-- Altruism is, ultimately, self-serving

View Jon_Banquer's profile

Jon_Banquer

69 posts in 1504 days


#7 posted 08-10-2012 09:50 PM

“Other woodworkers, like Krenov, Maloof, G&G, and Nakashima, created designs that have inspired generations of craftsmen, regardless of their or their followers’ skill at cutting a dovetail.”

Got any links to their videos that show how they teach the fundamentals of woodworking?

-- Jon Banquer San Diego, CA CAD / CAM programmer, CNC Machinist

View jmos's profile

jmos

681 posts in 1065 days


#8 posted 08-10-2012 10:10 PM

Well, Krenov started a fine woodworking program at the College of the Redwoods.

Starting to wonder if this thread fall under the new religion ban. :-/

-- John

View Jon_Banquer's profile

Jon_Banquer

69 posts in 1504 days


#9 posted 08-10-2012 10:24 PM

“Well, Krenov started a fine woodworking program at the College of the Redwoods.”

What about those who can’t attend and who need high quality video training that teaches the fundamentals of woodworking?

-- Jon Banquer San Diego, CA CAD / CAM programmer, CNC Machinist

View pierce85's profile

pierce85

508 posts in 1257 days


#10 posted 08-10-2012 10:32 PM

In my opinion the focus has shifted to selling expensive tools rather than on skill building. Many of the people you named are heavily influenced by companies making expensive woodworking tools.

I agree to some extent, but Roy UnderHill, Chris Schwarz, and Shannon Rogers are certainly not boutique handtool mavens; Rob Cosman, yeah, but then he’s selling his own line of tools and designs. Ironically, the current vintage handtool market – the tools that Paul uses – is in a fairly substantial bubble now. For the price of some of these vintage tools you see on ebay and elsewhere, you could actually save money by buying a new Lie Nielsen or Lee Valley equivalent. That gap is closing very quickly.

I also don’t think any of the people you named can teach at the level Paul Sellers can and none of them offer the kind of comprehensive fundamental woodworking training that Paul does.

Perhaps, but I’m guessing you’d get a different assessment from students of other woodworking instructors.

Hey, I like what Paul does. I don’t doubt his expertise and teaching skills one iota. What I find unnecessary is the way he markets himself and his woodworking philosophy. I think his methods and teaching speak for themselves and don’t need that if you want to know what real woodworking is all about and want to be a real woodworker then follow me…

Paul may mean something entirely innocuous when he talks about “real woodworking” and “real woodworkers,” but if he does he needs to do a much better job making that clearer.

View MrRon's profile

MrRon

2879 posts in 1939 days


#11 posted 08-10-2012 10:48 PM

I like to compare woodworking to cooking. A great cullinary school can teach someone the essentials to be a chef, but it’s up to the chef to make something that the school never taught him. In other words, a woodworker or chef must be inspired to create something great; the school can only go so far. This does not detract from the teacher one bit. The two become a partnership.
True there are some (many?) who are in it for the money and I try to avoid buying what I feel doesn’t add much to the value of woodworking. Think convenience foods vs home cooking.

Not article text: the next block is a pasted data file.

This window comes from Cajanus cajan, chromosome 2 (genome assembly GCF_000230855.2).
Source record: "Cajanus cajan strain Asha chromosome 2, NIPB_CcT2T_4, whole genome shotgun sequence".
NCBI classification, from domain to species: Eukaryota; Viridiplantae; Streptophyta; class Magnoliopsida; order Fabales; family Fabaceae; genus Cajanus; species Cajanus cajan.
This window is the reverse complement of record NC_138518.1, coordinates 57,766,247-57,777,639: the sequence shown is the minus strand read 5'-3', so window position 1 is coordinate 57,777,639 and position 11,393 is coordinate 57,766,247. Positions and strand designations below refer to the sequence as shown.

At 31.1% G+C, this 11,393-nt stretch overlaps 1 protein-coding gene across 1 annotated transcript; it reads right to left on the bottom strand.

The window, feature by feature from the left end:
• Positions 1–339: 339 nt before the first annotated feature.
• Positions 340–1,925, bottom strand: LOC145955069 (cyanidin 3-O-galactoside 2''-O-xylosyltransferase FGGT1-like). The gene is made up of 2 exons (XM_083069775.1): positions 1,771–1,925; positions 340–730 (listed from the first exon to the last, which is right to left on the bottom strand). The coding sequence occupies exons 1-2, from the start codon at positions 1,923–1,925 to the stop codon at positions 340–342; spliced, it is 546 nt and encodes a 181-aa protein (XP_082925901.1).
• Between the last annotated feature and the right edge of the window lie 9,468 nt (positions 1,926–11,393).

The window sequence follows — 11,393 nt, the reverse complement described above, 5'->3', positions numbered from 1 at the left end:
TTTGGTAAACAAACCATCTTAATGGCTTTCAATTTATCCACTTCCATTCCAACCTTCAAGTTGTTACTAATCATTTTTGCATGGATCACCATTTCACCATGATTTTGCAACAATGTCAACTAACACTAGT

View jmos's profile

jmos

681 posts in 1065 days


#12 posted 08-10-2012 11:31 PM

So the only gauge of a woodworking instructor is whether they have videos on youtube?

Like many here, I like Paul, think he’s a great resource, but I don’t see him as particularly special. Schwarz has lots of videos, but you have to buy most of them. Does that make him less than Paul if he puts more of his content up for free? Paul also has a DVD series for sale at Lee Valley. Paul obviously teaches face-to-face, so are the youtube videos just a loss leader to drive attendance?

Looking at his website (http://paulsellers.com/real-woodworking/) I’m not too sure I like his vibe either; sound more than a bit elitist; although maybe it’s not intended to be.

-- John

View Jon_Banquer's profile

Jon_Banquer

69 posts in 1504 days


#13 posted 08-10-2012 11:41 PM

“So the only gauge of a woodworking instructor is whether they have videos on youtube?”

My only gauge is video’s I’ve seen / own:

Charles Neil
Christopher Schwarz
David Charlesworth
Frank Klauz
Gary Rogowski
Rob Cosman
Norm Abrams
Tons of stuff from Fine Woodworking / Taunton Press
Marc Spagnuolo

Others I can’t remember right now. None of the above came close to inspiring me or giving me the confidence that Paul Sellers does. I’m sure it’s different for others.

-- Jon Banquer San Diego, CA CAD / CAM programmer, CNC Machinist

View Jon_Banquer's profile

Jon_Banquer

69 posts in 1504 days


#14 posted 08-10-2012 11:48 PM

“Looking at his website (http://paulsellers.com/real-woodworking/) I’m not too sure I like his vibe either; sound more than a bit elitist; although maybe it’s not intended to be.”

Have never found him to be elitist. Just the opposite.

-- Jon Banquer San Diego, CA CAD / CAM programmer, CNC Machinist

View Clint Searl's profile

Clint Searl

1477 posts in 1056 days


#15 posted 08-10-2012 11:51 PM

How’s your baton twirling coming along, Jon? C’mon,show us your work. That’s what counts.

-- Clint Searl....Ya can no more do what ya don't know how than ya can git back from where ya ain't been

showing 1 through 15 of 37 replies

Have your say...

You must be signed in to reply.

DISCLAIMER: Any posts on LJ are posted by individuals acting in their own right and do not necessarily reflect the views of LJ. LJ will not be held liable for the actions of any user.

Latest Projects | Latest Blog Entries | Latest Forum Topics

HomeRefurbers.com

Latest Projects | Latest Blog Entries | Latest Forum Topics

GardenTenders.com :: gardening showcase